Over the River, and through the Wood

Who knew this poem-cum-song was about Thanksgiving? “A Boy’s Thanksgiving Day,” as the piece was originally entitled, was written by Lydia Maria Child in the mid-19th century.

Over the river, and through the wood, 
to Grandfather’s house we go; 
the horse knows the way to carry the sleigh 
through the white and drifted snow.

Over the river, and through the wood, 
to Grandfather’s house away! 
We would not stop for doll or top, 
for ’tis Thanksgiving Day.

Over the river, and through the wood- 
oh, how the wind does blow! 
It stings the toes and bites the nose, 
as over the ground we go.

Over the river, and through the wood. 
with a clear blue winter sky,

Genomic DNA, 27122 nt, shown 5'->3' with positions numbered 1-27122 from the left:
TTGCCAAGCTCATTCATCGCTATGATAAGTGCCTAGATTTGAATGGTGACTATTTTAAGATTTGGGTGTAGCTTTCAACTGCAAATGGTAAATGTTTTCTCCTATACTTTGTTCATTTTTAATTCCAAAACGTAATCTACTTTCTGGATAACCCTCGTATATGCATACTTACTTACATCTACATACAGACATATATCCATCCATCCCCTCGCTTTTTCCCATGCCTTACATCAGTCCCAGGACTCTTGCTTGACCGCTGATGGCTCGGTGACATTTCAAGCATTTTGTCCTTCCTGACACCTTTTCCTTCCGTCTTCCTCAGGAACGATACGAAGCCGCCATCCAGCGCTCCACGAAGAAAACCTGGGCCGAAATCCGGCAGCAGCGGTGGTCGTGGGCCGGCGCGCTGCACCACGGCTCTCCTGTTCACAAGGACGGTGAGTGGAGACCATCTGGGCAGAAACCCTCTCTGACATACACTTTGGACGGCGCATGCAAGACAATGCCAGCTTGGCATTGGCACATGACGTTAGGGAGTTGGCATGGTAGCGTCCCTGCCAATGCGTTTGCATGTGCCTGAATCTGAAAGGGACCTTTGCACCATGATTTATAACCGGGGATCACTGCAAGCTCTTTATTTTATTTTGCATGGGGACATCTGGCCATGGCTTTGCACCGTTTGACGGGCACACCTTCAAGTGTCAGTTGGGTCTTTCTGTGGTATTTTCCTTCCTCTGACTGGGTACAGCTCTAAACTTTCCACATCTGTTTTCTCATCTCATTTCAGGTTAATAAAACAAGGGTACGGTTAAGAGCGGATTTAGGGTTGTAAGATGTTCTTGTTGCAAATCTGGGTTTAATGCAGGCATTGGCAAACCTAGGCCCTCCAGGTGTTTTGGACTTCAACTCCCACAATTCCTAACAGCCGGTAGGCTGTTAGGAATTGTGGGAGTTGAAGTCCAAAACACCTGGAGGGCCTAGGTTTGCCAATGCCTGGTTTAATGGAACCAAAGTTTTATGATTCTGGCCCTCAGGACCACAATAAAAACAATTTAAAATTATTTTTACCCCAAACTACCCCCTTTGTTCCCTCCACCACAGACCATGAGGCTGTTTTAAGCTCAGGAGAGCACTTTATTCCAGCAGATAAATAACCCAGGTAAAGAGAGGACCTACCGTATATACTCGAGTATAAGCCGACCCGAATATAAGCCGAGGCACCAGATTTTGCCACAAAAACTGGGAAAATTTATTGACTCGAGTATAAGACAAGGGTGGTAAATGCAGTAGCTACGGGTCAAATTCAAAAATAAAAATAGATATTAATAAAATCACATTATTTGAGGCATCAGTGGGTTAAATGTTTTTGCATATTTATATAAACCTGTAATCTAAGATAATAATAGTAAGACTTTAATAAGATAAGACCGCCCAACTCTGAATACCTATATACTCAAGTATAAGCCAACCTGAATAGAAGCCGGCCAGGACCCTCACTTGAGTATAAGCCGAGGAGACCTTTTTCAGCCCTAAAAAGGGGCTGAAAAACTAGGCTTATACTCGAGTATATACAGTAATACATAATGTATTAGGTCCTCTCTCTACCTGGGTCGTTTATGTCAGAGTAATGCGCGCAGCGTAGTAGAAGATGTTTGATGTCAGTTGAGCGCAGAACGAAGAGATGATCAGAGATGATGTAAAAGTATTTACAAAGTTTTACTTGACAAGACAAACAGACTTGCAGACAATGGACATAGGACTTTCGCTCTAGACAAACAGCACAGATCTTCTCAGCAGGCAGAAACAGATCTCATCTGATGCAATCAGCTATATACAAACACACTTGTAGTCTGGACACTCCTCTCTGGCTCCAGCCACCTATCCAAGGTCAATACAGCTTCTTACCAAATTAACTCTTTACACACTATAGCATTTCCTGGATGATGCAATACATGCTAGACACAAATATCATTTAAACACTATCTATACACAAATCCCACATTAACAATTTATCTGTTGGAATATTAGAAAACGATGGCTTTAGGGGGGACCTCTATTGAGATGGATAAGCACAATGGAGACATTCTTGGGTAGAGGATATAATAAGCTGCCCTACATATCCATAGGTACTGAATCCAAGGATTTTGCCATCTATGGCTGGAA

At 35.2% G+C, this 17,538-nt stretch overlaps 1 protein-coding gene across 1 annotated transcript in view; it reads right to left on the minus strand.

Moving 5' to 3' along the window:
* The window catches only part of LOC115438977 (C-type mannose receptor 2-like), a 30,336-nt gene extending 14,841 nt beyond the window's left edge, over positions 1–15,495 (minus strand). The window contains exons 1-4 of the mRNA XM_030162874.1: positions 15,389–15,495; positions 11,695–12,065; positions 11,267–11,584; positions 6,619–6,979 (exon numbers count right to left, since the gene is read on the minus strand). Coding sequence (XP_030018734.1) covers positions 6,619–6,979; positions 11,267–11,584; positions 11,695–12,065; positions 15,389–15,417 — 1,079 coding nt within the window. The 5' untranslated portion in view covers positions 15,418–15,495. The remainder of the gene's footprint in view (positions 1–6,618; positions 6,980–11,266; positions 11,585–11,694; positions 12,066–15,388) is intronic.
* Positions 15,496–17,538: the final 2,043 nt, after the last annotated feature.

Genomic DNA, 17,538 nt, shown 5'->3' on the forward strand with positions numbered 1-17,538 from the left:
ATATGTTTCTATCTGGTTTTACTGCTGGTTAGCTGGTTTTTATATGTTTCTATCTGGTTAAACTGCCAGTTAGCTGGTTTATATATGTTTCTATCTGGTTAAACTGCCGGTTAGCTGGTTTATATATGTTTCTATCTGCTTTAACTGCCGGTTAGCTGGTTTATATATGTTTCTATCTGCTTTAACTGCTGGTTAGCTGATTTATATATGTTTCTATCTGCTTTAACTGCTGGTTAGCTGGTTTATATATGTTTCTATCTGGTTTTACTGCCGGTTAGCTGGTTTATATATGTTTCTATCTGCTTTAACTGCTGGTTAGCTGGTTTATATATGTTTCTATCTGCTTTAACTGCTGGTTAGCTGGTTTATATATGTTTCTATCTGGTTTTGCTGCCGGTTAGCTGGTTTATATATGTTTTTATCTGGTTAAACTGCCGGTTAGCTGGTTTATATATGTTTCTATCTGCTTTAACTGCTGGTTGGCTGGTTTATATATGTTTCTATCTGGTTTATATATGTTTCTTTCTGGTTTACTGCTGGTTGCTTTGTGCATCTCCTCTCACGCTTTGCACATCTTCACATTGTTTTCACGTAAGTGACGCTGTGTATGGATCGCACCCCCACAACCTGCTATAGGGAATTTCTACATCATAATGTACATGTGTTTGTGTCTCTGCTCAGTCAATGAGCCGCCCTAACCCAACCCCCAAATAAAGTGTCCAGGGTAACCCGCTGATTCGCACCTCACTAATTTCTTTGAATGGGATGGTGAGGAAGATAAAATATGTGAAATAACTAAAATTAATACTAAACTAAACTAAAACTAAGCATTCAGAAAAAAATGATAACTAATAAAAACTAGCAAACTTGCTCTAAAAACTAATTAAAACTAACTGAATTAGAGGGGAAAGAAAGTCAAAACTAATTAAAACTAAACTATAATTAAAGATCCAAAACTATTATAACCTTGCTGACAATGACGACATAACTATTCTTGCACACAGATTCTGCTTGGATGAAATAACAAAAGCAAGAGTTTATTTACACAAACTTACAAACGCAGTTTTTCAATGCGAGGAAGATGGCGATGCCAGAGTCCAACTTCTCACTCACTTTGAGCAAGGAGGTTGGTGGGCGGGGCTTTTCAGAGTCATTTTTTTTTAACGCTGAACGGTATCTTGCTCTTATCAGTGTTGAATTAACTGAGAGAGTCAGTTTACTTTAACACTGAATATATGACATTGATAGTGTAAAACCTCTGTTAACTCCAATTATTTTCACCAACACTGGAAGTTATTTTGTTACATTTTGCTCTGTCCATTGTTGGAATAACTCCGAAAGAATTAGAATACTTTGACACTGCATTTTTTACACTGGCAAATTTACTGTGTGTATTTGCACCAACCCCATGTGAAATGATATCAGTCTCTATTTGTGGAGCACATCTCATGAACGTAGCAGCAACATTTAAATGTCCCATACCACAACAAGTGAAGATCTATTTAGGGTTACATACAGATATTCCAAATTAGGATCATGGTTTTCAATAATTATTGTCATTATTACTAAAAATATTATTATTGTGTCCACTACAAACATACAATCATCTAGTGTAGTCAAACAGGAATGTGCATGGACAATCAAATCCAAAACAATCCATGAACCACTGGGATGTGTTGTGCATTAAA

The dogs do bark and the children hark, 
as we go jingling by.

Over the river, and through the wood, 
to have a first-rate play. 
Hear the bells ring, “Ting a ling ding!” 
Hurray for Thanskgiving Day!

Over the river, and through the wood- 
no matter for winds that blow; 
Or if we get the sleigh upset 
into a bank of snow.

Over the river, and through the wood, 
to see little John and Ann; 
We will kiss them all, and play snowball 
and stay as long as we can.

Over the river, and through the wood, 
trot fast my dapple gray! 
Spring over the ground like a hunting-hound! 
For ’tis Thanksgiving Day.

Over the river, and through the wood 
and straight through the barnyard gate. 
We seem to go extremely slow- 
it is so hard to wait!

Over the river, and through the wood- 
Old Jowler hears our bells; 
He shakes his paw with a loud bow-wow, 
and thus the news he tells.

Over the river, and through the wood- 
when Grandmother sees us come, 
She will say, “O, dear, the children are here, 
bring pie for everyone.”

Over the river, and through the wood- 
now Grandmothers cap I spy! 
Hurrah for the fun! Is the pudding done? 
Hurrah for the pumpkin pie!

EQB